Flexible Working Should Be Viewed As A Workplace Necessity Rather Than A Perk
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22nd February 2019

Flexible Working Should Be Viewed As A Workplace Necessity Rather Than A Perk

LinkedIn recently published their 2019 Global Talent Trends report, an annual survey of 5,100 hiring professionals, which informs businesses of today’s hiring challenges and solutions.

This year’s report focuses on the transition of the employer-employee power dynamic, giving way to a more transparent, trusting relationship.

 

 

According to the research, 75% of UK hiring professionals say that flexible working will be ‘very or extremely important’ in the future, with 84% acknowledging that it helps employees maintain a better work-life balance and 72% agreeing it makes their workforce happier.

With only 17% of people admitting they love their job, how can businesses take these trends on board and improve employee happiness?

Lorna comments: “I’m not surprised that flexible working is now being viewed as a necessity, it’s the very foundation upon which RedWigWam was built. Recruiters have got to understand that the workforce is ever changing, and people need to be able to work around their lives – the days of a strict 9-5 will soon be a thing of the past.”

An online survey of 2,000 working Brits found that seven out of 10 employees take less than an hour for lunch and many would rather have flexible working hours than any designated lunch break. When asked what they would prefer instead of a lunch break, 40% said they would rather have reduced working hours so they could come in to work late or leave early.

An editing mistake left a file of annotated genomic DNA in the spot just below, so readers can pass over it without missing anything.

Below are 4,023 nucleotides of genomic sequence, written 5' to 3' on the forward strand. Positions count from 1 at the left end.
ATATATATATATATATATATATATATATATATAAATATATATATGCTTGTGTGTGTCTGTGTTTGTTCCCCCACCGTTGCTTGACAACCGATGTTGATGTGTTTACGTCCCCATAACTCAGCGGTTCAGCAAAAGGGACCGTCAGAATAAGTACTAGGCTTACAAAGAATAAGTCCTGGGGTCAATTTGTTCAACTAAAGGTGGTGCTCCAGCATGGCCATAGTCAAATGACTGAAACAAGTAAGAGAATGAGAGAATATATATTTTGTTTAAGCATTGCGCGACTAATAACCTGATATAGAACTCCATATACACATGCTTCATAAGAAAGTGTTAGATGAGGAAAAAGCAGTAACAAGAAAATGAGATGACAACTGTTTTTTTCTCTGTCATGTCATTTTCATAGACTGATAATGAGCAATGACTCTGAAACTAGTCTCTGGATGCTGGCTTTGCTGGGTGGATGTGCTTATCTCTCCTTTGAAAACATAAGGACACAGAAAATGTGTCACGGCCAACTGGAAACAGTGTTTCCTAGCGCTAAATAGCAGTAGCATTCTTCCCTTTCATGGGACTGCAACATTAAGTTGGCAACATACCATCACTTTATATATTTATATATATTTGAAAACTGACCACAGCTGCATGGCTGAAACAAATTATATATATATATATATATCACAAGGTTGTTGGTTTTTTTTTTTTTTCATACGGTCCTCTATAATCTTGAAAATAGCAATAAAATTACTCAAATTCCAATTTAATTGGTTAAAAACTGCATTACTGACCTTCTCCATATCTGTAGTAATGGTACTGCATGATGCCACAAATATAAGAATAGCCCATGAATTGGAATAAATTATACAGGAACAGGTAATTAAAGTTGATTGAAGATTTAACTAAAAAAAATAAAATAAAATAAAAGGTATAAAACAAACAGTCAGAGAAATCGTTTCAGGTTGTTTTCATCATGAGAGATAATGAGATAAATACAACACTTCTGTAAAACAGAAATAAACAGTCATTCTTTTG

Lorna adds: “There’s already so much pressure on parents to maintain a work-life balance, employers have a responsibility to offer and encourage flexible working options. Not being able to support requests to work flexibly could result in unhappy workers, looking for jobs elsewhere.

“Offering flexible working conditions is now a key way to gain employee’s respect, whilst increasing productivity and happiness at work. Businesses not being prepared for these requests can leave staff feeling stuck in a working pattern which doesn’t fit their lifestyle, this results in staff feeling guilty for taking time off, with some even missing out on major life events – all of these factors have a major effect on how much employees value and like or love their job.”

Other top trends that emerged from the study were pay transparency and greater demand for soft skills.

Lorna comments: “I’ve always found good ‘soft skills’ to be a big bonus in our workers. When we send a worker out on a temporary role they’re an extension of our brand, so having great communication and etiquette is beneficial for everyone.”

“As for pay transparency all our workers receive the same wage and we never discriminate, we’re always upfront about the wages we offer and encourage workers to pay a living wage, not just minimum wage.”

To read the full story please see the Business Up North website.